Herbs are one of those garden accent plants that sometimes get a bad rap. Cooks who love to garden appear to be in the know on how to keep them straight; they always seem to have a healthy assortment of culinary oriented varieties brimming from kitchen window boxes. But if you are like most people, you go into the season with high hopes of having a balanced garden complete with perennials, annuals, and herbs, and often it’s the herbs that don’t make it to the end of the season. Are herbs just difficult to grow or are we doing something wrong?
Caring and maintaining any plant in the high desert can have its ups and downs. The altitude and grow zones aren’t as much an issue as the elements of nature — sun, wind, and drought-like conditions can take its toll on any plant, especially a small one with shallow roots.
We all know how tempting the flower departments are at Sprouts and Trader Joe’s with their alluring displays of seasonal plants. It’s hard to turn your back on a robust basil or rosemary, but what happens after you get them home into a container or the garden is another story. You can’t help but wonder why the basil’s leaves turned black (overwatering) or the rosemary petrified like a dead cholla (wind or sun damage, not enough water). However, if you follow some simple steps, your herb garden can be as lush as New Mexico’s lilacs in the spring.
• Location: Find a space that gets morning sun and afternoon shade. Santa Fe’s sun is strong and having herbs exposed to too much of it can be a killer. Rosemary plants are different than the smaller herb plants and can tolerate more sun. Make sure to read the label as some plants have different care requirements.
• Space: Give plants ample space to grow. Do not overcrowd in small containers or plant too close together in the ground.
• Soil: Most herbs need a neutral to alkaline soil. If you are adding herb plants to a garden, make sure the soil is amended with digested compost. Raised garden beds are preferred. If you are planting in a container, use good potting soil. Never use our ordinary garden soil.
• Water: Water herb plants in the early morning daily so the plant can drain. If the wind is strong during the day, check the soil and water again in the afternoon, but try not to water at night as this can cause fungal diseases.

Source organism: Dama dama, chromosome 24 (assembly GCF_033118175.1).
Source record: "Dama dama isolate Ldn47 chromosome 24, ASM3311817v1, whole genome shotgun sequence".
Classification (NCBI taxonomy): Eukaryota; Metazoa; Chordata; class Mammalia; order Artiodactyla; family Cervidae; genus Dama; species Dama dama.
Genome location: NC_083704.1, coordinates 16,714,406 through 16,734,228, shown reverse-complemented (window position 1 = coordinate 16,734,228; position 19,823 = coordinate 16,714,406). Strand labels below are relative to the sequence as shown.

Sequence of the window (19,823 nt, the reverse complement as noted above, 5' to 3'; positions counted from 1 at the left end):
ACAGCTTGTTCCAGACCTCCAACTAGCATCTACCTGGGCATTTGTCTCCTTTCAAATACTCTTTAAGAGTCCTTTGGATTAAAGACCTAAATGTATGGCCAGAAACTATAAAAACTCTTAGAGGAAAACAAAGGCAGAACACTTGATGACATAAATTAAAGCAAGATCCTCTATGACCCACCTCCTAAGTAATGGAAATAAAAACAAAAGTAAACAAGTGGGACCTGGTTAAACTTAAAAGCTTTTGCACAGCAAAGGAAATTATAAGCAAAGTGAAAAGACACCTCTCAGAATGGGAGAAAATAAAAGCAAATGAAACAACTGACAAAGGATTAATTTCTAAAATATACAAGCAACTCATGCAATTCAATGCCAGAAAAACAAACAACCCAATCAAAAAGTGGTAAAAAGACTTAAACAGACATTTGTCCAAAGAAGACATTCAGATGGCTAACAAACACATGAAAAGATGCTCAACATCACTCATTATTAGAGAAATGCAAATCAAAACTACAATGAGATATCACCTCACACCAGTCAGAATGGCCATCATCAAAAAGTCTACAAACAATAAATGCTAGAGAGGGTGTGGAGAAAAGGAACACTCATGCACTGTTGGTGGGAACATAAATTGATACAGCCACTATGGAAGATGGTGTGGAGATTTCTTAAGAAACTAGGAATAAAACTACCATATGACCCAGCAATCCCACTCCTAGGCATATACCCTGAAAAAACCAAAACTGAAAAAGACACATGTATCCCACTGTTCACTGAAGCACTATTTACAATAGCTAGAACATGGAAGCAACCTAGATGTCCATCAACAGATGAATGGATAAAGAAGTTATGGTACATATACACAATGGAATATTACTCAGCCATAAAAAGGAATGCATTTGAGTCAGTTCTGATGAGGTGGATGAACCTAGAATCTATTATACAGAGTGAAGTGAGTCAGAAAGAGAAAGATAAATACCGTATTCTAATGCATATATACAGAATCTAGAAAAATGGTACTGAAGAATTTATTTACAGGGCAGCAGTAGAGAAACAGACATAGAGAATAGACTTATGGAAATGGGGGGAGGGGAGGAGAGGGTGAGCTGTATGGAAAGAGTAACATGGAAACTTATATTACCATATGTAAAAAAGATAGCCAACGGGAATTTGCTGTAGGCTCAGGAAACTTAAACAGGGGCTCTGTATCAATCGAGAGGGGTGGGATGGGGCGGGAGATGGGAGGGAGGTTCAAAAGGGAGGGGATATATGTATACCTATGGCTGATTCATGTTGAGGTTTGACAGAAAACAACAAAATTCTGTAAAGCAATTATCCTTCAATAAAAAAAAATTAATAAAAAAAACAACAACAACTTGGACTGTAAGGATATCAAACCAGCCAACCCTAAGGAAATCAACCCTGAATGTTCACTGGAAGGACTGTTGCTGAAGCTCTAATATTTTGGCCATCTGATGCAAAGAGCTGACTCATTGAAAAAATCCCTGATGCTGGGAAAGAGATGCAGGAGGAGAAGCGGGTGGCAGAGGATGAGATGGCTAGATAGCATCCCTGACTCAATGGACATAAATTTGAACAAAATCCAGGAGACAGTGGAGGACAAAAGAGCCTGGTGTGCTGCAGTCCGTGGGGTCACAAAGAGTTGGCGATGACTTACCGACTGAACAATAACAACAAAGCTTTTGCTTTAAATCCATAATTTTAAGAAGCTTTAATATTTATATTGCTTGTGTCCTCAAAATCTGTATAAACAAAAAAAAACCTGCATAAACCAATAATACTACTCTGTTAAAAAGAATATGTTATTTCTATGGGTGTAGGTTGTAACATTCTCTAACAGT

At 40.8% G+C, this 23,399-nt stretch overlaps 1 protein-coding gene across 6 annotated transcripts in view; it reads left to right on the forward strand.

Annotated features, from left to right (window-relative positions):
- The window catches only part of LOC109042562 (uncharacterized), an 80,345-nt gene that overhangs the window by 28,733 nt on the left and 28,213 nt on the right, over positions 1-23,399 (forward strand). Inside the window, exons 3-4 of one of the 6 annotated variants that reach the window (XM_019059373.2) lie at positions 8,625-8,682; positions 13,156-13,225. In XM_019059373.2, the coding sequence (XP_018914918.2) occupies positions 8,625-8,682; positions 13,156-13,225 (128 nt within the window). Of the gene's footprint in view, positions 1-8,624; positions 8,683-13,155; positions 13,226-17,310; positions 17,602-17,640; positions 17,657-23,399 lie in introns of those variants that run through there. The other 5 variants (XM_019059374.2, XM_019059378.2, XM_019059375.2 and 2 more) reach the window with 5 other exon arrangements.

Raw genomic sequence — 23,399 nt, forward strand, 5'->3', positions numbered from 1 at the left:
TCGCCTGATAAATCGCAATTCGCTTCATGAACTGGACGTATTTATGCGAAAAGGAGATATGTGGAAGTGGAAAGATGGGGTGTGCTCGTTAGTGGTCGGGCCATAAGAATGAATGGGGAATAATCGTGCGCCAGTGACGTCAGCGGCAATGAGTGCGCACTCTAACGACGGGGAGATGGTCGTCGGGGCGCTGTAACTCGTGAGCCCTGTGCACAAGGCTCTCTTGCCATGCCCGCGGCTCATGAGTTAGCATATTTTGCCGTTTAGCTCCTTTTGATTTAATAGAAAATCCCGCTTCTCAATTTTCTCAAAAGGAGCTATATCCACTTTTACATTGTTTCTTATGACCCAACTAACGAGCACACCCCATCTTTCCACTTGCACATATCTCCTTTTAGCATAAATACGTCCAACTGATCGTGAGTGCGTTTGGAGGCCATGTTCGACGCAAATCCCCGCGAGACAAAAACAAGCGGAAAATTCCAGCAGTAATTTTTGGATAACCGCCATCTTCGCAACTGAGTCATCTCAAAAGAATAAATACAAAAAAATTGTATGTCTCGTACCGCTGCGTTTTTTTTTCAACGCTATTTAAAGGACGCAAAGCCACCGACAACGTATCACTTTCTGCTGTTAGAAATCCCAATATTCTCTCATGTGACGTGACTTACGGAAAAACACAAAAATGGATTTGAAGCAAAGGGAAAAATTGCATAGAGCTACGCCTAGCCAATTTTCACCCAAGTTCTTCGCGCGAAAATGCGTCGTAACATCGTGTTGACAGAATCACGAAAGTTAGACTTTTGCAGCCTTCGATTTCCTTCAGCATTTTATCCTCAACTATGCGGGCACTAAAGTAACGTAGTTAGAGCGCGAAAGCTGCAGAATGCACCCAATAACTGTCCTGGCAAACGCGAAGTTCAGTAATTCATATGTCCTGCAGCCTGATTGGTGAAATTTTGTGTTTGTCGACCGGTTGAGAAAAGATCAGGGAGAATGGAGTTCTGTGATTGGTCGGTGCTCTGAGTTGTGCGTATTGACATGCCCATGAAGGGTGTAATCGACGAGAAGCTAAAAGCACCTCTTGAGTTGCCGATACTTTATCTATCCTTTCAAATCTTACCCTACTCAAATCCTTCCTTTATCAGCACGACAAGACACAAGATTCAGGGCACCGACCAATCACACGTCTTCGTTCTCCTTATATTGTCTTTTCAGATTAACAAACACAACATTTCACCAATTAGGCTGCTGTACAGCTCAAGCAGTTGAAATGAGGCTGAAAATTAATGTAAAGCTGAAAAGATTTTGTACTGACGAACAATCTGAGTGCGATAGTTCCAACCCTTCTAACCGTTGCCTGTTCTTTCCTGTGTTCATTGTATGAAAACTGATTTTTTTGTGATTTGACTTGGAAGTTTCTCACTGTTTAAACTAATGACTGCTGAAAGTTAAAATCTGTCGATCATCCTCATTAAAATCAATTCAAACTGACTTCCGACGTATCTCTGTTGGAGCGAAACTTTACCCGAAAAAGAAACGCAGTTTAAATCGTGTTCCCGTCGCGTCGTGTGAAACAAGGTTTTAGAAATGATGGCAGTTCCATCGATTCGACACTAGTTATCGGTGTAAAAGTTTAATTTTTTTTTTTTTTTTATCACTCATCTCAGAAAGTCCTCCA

• Fertilizer: As herbs are harvested, use a light, all-purpose fertilizer. A compost tea applied weekly gives plants a great energy boost.
Varieties of herbs vary as much as the purpose for which they are planted. According to the Royal Horticultural Society’s chief horticulturist, Guy Barter, the 10 best herbs for your garden are basil (Ocimum basilicum), chives (Allium schoenoprasum), mint (Mentha spicata), coriander (Coriandrum sativum), dill (Anethum graveolens), fennel (Foeniculum vulgare), French tarragon (Artemisia dracunculus), parsley (Petroselinum crispum), rosemary (Rosmarinus officinalis) and sage (Salvia officinalis).
Between the rapidly evolving global influence in cuisine and the re-immergence of medicinal herbs for healing, rare and exotic herbs are becoming staples for many savvy gardeners. Sweet cicely (used in the making of Chartreuse liqueur), epazote (a popular herb in Mexican cooking), perilla (commonly used in Japanese and Chinese cooking), chocolate mint (used in drinks and cakes or as a digestive aid), French sorrel (used medicinally for strengthening the immunity system and to prevent digestive problems and heart disease), borage (used medicinally for fever, cough and depression as well as culinarily in salads), Mexican tarragon (a Central and South American herb used medically and culinarily), and anise hyssop (used medicinally and as a tea in Chinese medicine as well as with Native American tribes) are all gaining popularity and can be found at many local nurseries or on-line seed catalogues.
Regardless of what herb you grow, the important thing is always its care. Care for it and it can live a long, healthy life while it cares for you.
Carole A. Langrall has been in the floriculture industry for over 20 years, from working with South American flower growers to opening floral event studios in Santa Fe, NM and Baltimore, MD. As a Master Gardener, she educates and lectures on the importance of native plants, beautification projects and environmental art. She is available for demonstrations, classes and special events. Contact her at: www.flowerspy.com